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Dr. Peter Wilf is a Professor in the Department of Geosciences at Pennsylvania State University. After graduating college from the University of Pennsylvania, Peter spent a few years teaching math and science in a middle school and then spent some time as a professional performing musician. He then entered the academic research world, receiving his PhD from the University of Pennsylvania and subsequently completing a postdoctoral fellowship with the Smithsonian Museum of Natural History. Peter also served as a Michigan Fellow and Visiting Assistant Professor at the University of Michigan before joining the faculty at Penn State. Peter is here with us today to tell us about his journey through life and science.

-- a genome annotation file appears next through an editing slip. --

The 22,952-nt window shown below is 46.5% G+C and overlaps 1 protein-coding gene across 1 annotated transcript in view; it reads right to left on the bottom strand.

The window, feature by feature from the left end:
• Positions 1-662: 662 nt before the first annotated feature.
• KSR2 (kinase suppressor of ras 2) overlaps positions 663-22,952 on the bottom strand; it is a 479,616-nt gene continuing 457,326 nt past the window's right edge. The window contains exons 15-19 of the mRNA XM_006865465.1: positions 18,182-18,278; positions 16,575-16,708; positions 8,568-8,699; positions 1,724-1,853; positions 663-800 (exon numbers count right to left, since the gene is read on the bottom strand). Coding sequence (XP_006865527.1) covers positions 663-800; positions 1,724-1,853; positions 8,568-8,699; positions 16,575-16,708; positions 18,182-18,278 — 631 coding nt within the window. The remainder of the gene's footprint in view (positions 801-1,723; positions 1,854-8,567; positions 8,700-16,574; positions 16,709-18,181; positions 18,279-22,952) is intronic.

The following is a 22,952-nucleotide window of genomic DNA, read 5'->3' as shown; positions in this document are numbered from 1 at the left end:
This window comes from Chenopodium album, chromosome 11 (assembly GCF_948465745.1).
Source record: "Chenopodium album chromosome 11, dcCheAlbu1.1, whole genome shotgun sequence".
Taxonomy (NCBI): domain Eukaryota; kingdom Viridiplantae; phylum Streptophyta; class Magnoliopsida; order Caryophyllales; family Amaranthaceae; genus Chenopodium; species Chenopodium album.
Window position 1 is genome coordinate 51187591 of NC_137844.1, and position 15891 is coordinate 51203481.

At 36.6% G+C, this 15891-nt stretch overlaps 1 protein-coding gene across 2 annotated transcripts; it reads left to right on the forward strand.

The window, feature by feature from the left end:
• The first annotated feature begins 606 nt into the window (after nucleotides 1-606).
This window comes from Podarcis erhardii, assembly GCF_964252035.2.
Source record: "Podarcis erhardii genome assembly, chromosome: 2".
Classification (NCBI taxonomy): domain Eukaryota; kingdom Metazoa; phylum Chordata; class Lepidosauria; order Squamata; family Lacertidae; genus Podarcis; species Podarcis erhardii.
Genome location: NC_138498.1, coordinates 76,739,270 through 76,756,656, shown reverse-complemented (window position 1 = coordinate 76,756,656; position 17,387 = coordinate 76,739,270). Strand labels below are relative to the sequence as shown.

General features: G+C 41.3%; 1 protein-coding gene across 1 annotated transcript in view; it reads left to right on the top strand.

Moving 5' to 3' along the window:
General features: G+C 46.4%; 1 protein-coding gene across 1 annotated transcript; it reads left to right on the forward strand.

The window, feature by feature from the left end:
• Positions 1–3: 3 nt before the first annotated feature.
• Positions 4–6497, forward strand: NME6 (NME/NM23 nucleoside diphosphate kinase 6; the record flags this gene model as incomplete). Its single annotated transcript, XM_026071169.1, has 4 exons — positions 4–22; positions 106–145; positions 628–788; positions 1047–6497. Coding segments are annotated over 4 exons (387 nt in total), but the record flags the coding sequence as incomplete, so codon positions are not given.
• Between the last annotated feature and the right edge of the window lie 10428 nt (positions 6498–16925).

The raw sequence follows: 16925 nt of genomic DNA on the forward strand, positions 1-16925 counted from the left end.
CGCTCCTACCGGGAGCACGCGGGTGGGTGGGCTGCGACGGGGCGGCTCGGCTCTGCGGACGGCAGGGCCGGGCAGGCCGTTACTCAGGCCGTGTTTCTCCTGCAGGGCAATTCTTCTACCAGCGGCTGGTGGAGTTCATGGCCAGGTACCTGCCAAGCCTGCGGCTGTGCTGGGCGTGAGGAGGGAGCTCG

After an eclectic and non-geological undergrad career (B.A. Penn 1985), Peter spent three years teaching junior high school in New Jersey and then four years freelancing with his guitars in West Philly. He discovered geology and then paleobotany at the early age of 29 and never looked back. Peter somehow moved from the street, almost literally, onto the doctoral track in Penn Geology and defended in 1998. Most of his thesis research was done in residence at the Smithsonian, on megafloral and paleoclimatic change across the Paleocene-Eocene boundary in southern Wyoming. During this time and in an ensuing Smithsonian postdoc, he began developing two major subsequent themes of my research: the fossil history of plant-insect associations and the unbelievable riches of Patagonian fossil floras. Dr. Wilf spent three terrific years at Michigan, 1999-2002, as a Michigan Fellow and happily joined the Penn State Geosciences faculty in 2002, where he has been developing these and several other wonderful research projects with his students and colleagues all over the world.